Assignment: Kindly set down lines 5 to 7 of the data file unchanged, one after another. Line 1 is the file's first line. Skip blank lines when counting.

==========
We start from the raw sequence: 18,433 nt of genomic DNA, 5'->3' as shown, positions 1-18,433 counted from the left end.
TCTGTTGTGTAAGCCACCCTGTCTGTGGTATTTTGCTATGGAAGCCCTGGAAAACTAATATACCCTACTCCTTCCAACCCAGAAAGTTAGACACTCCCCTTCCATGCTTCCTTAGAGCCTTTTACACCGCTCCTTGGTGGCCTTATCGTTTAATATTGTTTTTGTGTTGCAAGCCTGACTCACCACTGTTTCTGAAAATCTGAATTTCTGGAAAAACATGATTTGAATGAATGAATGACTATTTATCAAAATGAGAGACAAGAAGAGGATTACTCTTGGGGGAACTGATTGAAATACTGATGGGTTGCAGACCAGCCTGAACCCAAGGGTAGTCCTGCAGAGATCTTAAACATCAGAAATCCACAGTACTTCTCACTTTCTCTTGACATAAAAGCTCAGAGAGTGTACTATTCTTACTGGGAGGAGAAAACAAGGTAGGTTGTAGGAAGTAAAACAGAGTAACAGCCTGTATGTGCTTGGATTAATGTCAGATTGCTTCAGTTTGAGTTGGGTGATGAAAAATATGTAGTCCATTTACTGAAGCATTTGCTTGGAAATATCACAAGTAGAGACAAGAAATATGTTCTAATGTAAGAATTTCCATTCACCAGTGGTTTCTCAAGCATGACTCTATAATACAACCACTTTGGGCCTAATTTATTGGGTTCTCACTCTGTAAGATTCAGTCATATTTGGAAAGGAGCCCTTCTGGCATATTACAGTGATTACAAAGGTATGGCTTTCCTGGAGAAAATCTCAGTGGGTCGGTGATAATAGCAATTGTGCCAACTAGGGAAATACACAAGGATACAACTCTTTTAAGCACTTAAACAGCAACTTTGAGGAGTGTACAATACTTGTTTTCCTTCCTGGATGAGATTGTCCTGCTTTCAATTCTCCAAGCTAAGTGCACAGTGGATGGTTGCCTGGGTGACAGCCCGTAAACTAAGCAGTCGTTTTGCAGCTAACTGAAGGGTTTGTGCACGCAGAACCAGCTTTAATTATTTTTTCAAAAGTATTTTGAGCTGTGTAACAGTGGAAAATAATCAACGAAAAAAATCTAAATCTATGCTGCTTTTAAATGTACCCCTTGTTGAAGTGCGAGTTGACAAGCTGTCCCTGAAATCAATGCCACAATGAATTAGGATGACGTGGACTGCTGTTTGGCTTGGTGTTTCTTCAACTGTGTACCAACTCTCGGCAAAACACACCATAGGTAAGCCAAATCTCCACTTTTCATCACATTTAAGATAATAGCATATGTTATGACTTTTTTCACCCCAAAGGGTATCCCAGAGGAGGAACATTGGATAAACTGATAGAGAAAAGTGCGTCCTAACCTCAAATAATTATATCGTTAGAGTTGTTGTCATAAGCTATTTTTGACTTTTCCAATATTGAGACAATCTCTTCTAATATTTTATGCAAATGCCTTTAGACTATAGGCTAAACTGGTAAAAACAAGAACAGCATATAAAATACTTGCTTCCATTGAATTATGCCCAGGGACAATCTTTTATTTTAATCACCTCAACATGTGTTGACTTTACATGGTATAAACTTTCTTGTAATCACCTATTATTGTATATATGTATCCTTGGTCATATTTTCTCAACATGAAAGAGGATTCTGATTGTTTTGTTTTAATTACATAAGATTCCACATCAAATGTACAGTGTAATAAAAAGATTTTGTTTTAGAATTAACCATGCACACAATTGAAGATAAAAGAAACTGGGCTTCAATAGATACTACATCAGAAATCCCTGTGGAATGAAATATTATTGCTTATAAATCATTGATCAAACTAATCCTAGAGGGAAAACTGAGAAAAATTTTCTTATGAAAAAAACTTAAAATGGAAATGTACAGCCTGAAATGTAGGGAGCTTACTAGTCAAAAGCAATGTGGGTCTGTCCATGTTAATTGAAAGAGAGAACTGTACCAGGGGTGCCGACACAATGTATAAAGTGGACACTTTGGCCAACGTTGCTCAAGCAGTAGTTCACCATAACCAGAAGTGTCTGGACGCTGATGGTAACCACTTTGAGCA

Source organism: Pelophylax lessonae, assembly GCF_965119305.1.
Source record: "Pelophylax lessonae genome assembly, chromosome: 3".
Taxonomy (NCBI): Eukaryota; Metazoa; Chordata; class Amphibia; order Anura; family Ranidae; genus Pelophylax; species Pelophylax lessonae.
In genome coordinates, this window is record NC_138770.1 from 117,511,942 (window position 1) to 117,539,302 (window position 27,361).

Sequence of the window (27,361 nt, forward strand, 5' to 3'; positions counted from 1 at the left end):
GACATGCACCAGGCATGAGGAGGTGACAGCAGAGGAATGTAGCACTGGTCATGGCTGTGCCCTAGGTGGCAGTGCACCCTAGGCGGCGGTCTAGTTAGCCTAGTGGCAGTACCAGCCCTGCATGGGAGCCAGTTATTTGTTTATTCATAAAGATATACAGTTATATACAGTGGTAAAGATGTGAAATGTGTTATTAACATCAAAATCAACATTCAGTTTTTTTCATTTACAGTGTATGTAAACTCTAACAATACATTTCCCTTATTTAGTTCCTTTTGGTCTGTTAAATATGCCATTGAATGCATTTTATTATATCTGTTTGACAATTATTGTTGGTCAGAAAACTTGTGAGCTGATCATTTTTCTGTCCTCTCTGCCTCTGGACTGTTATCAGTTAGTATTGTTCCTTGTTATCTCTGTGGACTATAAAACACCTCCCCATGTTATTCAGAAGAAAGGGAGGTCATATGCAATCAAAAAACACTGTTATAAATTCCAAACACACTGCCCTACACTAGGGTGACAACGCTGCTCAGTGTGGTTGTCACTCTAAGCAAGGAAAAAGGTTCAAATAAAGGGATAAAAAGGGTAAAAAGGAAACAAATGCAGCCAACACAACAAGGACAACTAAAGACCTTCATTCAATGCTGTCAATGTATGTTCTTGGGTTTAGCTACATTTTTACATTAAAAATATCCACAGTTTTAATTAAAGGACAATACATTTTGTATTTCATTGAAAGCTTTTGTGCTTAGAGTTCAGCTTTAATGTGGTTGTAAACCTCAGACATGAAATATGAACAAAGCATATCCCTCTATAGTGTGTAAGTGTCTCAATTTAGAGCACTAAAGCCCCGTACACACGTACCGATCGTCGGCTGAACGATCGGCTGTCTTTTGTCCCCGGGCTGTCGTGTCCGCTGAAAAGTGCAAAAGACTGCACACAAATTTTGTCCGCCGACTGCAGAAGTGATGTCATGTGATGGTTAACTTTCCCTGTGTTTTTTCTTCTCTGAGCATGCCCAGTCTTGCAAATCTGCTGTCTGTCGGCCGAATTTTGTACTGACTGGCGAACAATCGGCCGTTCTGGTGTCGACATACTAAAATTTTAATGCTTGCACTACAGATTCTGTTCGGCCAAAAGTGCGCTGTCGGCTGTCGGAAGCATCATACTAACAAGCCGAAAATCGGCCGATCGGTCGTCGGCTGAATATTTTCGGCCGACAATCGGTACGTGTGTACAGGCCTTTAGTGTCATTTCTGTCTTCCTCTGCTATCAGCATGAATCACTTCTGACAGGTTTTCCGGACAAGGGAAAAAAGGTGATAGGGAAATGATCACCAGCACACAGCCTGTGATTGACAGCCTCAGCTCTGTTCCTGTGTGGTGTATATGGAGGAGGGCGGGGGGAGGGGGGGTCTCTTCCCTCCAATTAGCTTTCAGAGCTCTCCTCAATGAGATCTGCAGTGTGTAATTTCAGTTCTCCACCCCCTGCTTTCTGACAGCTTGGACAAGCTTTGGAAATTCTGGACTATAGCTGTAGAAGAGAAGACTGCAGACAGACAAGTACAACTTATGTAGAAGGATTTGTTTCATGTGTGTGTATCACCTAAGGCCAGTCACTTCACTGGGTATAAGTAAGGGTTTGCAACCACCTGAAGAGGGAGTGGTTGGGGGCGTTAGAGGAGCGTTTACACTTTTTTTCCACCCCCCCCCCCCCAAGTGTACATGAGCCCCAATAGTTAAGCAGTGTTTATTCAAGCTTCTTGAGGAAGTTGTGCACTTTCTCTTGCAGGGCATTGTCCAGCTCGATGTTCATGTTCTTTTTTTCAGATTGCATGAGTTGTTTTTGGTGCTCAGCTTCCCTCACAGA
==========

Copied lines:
Taxonomy (NCBI): Eukaryota; Metazoa; Chordata; class Amphibia; order Anura; family Ranidae; genus Pelophylax; species Pelophylax lessonae.
In genome coordinates, this window is record NC_138770.1 from 117,511,942 (window position 1) to 117,539,302 (window position 27,361).

Sequence of the window (27,361 nt, forward strand, 5' to 3'; positions counted from 1 at the left end):